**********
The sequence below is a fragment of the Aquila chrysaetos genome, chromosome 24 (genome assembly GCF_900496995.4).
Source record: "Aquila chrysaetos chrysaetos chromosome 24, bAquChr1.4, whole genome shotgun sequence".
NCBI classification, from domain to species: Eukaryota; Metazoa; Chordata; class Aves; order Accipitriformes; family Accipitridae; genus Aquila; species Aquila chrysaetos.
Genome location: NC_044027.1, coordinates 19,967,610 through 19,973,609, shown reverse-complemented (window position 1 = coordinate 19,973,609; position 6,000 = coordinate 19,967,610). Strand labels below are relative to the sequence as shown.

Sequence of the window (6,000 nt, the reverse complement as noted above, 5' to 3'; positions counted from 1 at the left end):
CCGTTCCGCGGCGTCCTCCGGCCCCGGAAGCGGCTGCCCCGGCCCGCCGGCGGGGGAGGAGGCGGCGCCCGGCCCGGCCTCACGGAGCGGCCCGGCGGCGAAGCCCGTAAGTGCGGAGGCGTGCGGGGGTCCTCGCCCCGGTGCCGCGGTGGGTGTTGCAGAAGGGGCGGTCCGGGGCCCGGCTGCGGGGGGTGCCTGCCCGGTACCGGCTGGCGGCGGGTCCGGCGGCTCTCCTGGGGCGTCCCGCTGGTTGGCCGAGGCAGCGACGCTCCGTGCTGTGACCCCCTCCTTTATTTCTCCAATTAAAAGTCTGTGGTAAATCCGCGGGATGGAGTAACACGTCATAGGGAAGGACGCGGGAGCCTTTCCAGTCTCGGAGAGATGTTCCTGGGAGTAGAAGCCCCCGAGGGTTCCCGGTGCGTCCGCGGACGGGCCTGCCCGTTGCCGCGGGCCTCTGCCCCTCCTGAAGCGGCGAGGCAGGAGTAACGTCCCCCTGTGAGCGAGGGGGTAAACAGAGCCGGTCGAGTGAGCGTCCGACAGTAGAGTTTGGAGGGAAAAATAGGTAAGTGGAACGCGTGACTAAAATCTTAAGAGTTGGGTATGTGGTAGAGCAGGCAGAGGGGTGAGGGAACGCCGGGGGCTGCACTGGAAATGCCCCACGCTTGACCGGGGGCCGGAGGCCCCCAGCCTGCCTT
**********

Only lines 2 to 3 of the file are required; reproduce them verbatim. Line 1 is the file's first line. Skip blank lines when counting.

Source record: "Aquila chrysaetos chrysaetos chromosome 24, bAquChr1.4, whole genome shotgun sequence".
NCBI classification, from domain to species: Eukaryota; Metazoa; Chordata; class Aves; order Accipitriformes; family Accipitridae; genus Aquila; species Aquila chrysaetos.